SYDNEY, Australia -- On the same day a Bulgarian weightlifter kissed his silver medal goodbye in a drug scandal, a hamstring strain forced American sprinter Inger Miller to bid farewell to her 100-meter medal hopes.
But the longest goodbye belonged to the Cuban baseball team. The two-time defending gold medalists said adios to a 21-game Olympic winning streak after a shocking 4-2 loss to the Netherlands on Wednesday.
The Cuban defeat came amid a day of scandal and injury. Miller confirmed her debilitating leg injury just after the International Olympic Committee stripped weightlifter Ivan Ivanov of his medal in one of the first two doping cases during the Sydney Games.
Ivanov tested positive for a banned drug, as did hammer thrower Vadim Devyatovsky of Belarus. Ivanov, who kissed his barbell after clinching his medal Saturday in the 56-kilogram class, tested positive for a diuretic.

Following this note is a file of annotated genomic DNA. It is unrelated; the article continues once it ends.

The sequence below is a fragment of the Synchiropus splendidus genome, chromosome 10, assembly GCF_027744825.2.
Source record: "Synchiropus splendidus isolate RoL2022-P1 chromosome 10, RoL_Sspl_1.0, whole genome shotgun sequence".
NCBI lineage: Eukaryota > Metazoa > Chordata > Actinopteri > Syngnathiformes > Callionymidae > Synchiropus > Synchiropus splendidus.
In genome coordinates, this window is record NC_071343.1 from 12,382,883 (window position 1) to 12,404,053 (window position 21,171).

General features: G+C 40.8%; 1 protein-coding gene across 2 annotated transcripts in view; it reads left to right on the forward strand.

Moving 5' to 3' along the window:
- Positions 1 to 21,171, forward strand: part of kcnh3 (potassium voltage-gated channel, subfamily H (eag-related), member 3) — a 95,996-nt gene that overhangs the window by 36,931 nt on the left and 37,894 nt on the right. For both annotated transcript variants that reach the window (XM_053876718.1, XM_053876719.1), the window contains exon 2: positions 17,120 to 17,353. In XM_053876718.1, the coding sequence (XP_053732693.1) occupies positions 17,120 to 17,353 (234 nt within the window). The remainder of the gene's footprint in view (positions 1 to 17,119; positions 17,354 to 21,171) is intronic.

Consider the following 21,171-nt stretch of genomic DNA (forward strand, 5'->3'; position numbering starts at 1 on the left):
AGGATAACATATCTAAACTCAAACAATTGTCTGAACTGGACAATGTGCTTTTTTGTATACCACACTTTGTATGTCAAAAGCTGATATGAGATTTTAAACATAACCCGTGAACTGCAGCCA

''I'm devastated by this,'' said Sam Coffa, vice president of the International Weightlifting Federation. ''... To do something like this was stupid.''
Diuretics, often used to reduce weight by flushing fluid from an athlete's body, are also used to mask the presence of other performance enhancing drugs.
Devyatovsky tested positive for the steroid nandrolone in an out-of-competition test in the athletes' village, IOC executive board member Kevan Gosper said.
n MILLER OUT: America's No. 2 sprinter, Inger Miller, confirmed that she is definitely out of the 100 meters and possibly the entire Sydney Games after straining her left hamstring in a pre-Sydney workout.
Miller, who finished second to Marion Jones in the 100 and 200 meters at the U.S. trials, was hopeful that rest would sufficiently heal the injury in time for the 200 on Sept. 27 and the subsequent relays.